King’s poems and essays have appeared in The Paris Review, The Village Voice and Big City Lit, and in the Italian literary journal Nuovi Argomenti. He divides his time between Brooklyn and the Hudson Valley of New York. He is a translator of the Italian poet Massimo Gezzi, and a new novel, tentatively entitled The Beast and Beauty, is forthcoming.

 

Michael Klein has written three books of poetry, the most recent of which is “The Talking Day” (Sibling Rivalry Press).  His first book, “1990” (Provincetown Arts Press) tied with James Schuyler to win a Lambda Literary Award in 1993.  He is also the author of a memoir, “Track Conditions”, a Lambda finalist and “The End of Being Known” a book of linked essays about sex and friendship, both published by the University of Wisconsin Press.  His poetry, essays and interviews with poets have been published in American Poetry Review, Provincetown Arts, Court Green, New England Review, Ploughshares , Tin House, Fence, Poets & Writers and many other publications.  His collection of lyric essays, “States of Independence” won the inaugural BLOOM Chapbook prize judged by Rigoberto Gonzalez and he received a fellowship at the Fine Arts Work Center in Provincetown, where he also taught poetry and memoir in their summer program for 15 years.  He has also taught writing at Sarah Lawrence College, Binghamton University, Manhattanville and, since 1994, in the MFA Program at Goddard College, in Vermont.  He lives in New York and Provincetown.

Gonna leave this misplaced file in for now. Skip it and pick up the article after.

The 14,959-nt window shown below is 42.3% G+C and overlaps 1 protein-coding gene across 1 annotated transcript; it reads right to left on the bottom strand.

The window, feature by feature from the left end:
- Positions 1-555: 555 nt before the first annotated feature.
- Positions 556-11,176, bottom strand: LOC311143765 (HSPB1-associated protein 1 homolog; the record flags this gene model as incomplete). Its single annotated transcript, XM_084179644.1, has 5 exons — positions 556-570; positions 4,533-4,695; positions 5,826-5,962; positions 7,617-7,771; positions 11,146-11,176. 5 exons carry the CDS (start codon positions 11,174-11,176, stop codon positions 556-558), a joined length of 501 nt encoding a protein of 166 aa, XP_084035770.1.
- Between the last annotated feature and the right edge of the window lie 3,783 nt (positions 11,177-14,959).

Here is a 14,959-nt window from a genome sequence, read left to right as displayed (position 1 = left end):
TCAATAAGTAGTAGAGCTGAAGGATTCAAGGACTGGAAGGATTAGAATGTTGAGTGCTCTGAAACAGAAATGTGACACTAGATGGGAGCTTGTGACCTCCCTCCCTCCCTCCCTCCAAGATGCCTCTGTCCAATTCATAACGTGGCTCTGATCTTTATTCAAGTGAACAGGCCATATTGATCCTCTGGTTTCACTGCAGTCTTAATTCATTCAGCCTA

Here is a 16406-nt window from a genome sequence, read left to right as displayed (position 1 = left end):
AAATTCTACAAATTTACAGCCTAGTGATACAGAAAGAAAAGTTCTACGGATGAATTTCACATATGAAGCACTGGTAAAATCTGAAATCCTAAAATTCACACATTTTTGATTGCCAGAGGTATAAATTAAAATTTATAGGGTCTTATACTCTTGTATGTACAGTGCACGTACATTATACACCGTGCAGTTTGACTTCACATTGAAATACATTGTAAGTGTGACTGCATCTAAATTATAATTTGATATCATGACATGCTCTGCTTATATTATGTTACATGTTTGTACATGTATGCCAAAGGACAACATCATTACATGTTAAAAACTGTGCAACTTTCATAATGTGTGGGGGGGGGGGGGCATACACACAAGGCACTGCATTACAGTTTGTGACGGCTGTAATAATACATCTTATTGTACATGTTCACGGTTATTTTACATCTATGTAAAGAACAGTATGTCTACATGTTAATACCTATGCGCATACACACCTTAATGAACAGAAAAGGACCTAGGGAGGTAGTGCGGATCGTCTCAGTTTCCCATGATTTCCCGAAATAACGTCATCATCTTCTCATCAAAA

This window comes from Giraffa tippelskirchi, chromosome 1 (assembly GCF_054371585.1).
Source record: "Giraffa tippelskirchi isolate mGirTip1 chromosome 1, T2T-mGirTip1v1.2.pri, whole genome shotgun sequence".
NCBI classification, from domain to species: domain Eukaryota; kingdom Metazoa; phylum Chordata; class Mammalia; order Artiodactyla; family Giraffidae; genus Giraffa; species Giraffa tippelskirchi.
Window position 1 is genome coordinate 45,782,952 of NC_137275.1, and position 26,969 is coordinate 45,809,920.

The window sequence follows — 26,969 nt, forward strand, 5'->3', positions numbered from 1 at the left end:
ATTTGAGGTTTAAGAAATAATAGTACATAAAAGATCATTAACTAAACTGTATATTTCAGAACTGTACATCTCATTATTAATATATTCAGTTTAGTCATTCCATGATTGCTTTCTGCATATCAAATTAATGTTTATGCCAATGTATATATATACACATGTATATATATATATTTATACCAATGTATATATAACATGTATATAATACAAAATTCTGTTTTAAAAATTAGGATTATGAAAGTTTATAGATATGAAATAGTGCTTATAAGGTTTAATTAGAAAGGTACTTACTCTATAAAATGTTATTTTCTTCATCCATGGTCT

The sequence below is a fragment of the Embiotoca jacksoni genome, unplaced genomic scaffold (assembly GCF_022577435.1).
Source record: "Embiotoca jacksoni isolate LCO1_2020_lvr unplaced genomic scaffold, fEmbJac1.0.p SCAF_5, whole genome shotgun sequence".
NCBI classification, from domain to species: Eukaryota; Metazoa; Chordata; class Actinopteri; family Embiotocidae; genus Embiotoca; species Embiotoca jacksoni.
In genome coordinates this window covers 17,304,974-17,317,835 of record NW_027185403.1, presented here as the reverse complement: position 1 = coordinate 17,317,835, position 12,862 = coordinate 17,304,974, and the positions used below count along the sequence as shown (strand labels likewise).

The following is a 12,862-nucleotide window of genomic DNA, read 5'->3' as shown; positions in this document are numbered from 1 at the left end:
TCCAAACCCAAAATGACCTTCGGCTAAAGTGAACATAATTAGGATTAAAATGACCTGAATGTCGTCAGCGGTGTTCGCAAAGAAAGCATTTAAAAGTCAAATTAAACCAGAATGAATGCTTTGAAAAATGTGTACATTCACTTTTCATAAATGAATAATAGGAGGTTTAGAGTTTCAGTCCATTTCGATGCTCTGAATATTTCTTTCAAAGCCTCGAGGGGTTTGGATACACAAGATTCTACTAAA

Brian Leung’s short story collection World Famous Love Acts won the Asian American Literary Award in 2005 and the Mary McCarthy Award for Short Fiction in 2002.  He has  published two novels Lost Men (Three Rivers Press) and Take Me Home (Harper Collins). Brian’s fiction, creative nonfiction, and poetry have appeared in Story, Crazyhorse, Grain, Gulf Coast, Kinesis, The Barcelona Review, The Bellingham Review, Blithe House Quarterly, Indiana Review, Crab Orchard Review, and in the short story anthology The Habit of Art. He is also the coauthor of the nonfiction humor title Not Another Feel Good Singles Book. Since 2000, Brian has taught in Cincinnati and Los Angeles, and now in Louisville, where he is an Associate Professor at the University of Louisville.  The recipient of numerous awards and fellowships, Brian earned his B.A. and MA. at California State University, and an M.F.A from Indiana University.